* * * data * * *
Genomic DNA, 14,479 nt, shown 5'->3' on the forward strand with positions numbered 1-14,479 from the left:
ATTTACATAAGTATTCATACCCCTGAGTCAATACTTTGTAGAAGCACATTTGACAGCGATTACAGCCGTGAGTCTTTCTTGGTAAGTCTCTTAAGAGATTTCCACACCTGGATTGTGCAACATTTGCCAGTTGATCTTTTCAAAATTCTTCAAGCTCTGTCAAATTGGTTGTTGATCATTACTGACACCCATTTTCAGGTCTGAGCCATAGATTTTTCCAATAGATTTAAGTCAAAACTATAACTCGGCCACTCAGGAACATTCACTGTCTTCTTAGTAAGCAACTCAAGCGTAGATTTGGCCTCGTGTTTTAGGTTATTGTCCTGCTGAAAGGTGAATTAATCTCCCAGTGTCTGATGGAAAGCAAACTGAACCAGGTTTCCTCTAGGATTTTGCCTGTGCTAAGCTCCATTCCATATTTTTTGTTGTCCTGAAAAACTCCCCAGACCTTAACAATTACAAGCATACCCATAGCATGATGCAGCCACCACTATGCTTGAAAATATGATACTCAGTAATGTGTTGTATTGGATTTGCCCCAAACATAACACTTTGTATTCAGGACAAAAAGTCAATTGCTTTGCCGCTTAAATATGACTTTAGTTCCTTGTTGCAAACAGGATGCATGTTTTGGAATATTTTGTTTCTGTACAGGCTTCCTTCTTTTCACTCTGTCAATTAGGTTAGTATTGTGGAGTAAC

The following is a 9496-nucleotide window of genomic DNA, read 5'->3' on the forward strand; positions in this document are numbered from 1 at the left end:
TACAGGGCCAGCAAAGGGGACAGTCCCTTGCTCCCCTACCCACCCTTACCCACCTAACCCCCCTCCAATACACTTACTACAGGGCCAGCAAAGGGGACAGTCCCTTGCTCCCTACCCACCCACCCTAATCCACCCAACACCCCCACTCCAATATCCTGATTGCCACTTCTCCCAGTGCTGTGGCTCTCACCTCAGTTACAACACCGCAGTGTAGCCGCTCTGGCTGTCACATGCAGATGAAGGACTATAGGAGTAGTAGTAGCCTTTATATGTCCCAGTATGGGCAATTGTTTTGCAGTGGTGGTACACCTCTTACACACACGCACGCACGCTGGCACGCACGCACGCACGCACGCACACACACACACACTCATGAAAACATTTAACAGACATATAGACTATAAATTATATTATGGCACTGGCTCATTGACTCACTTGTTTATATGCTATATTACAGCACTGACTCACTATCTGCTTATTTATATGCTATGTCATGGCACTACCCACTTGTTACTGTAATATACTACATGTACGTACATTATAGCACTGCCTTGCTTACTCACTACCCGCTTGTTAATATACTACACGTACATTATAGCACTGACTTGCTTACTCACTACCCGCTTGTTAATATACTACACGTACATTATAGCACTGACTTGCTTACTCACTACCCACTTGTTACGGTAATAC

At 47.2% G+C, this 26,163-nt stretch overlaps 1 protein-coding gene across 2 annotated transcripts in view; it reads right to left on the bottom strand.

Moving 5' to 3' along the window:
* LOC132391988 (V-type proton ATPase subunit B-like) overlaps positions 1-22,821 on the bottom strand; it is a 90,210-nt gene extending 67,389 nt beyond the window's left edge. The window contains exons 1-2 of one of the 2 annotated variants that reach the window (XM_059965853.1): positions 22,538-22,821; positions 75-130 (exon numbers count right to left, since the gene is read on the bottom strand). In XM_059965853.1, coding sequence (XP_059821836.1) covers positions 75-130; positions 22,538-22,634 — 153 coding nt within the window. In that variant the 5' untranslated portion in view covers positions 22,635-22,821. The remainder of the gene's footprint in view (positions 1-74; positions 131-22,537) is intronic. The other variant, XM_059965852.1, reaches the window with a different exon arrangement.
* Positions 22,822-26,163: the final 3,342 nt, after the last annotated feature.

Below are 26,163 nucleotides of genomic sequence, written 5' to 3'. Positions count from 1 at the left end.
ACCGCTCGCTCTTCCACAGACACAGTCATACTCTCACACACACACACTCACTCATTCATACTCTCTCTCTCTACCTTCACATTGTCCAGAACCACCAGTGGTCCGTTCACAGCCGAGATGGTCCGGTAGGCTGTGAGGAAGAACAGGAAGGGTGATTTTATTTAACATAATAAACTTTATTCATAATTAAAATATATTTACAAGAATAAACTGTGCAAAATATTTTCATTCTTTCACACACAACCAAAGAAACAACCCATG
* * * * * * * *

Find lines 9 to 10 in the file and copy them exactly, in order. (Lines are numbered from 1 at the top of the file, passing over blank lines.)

Below are 26,163 nucleotides of genomic sequence, written 5' to 3'. Positions count from 1 at the left end.
ACCGCTCGCTCTTCCACAGACACAGTCATACTCTCACACACACACACTCACTCATTCATACTCTCTCTCTCTACCTTCACATTGTCCAGAACCACCAGTGGTCCGTTCACAGCCGAGATGGTCCGGTAGGCTGTGAGGAAGAACAGGAAGGGTGATTTTATTTAACATAATAAACTTTATTCATAATTAAAATATATTTACAAGAATAAACTGTGCAAAATATTTTCATTCTTTCACACACAACCAAAGAAACAACCCATG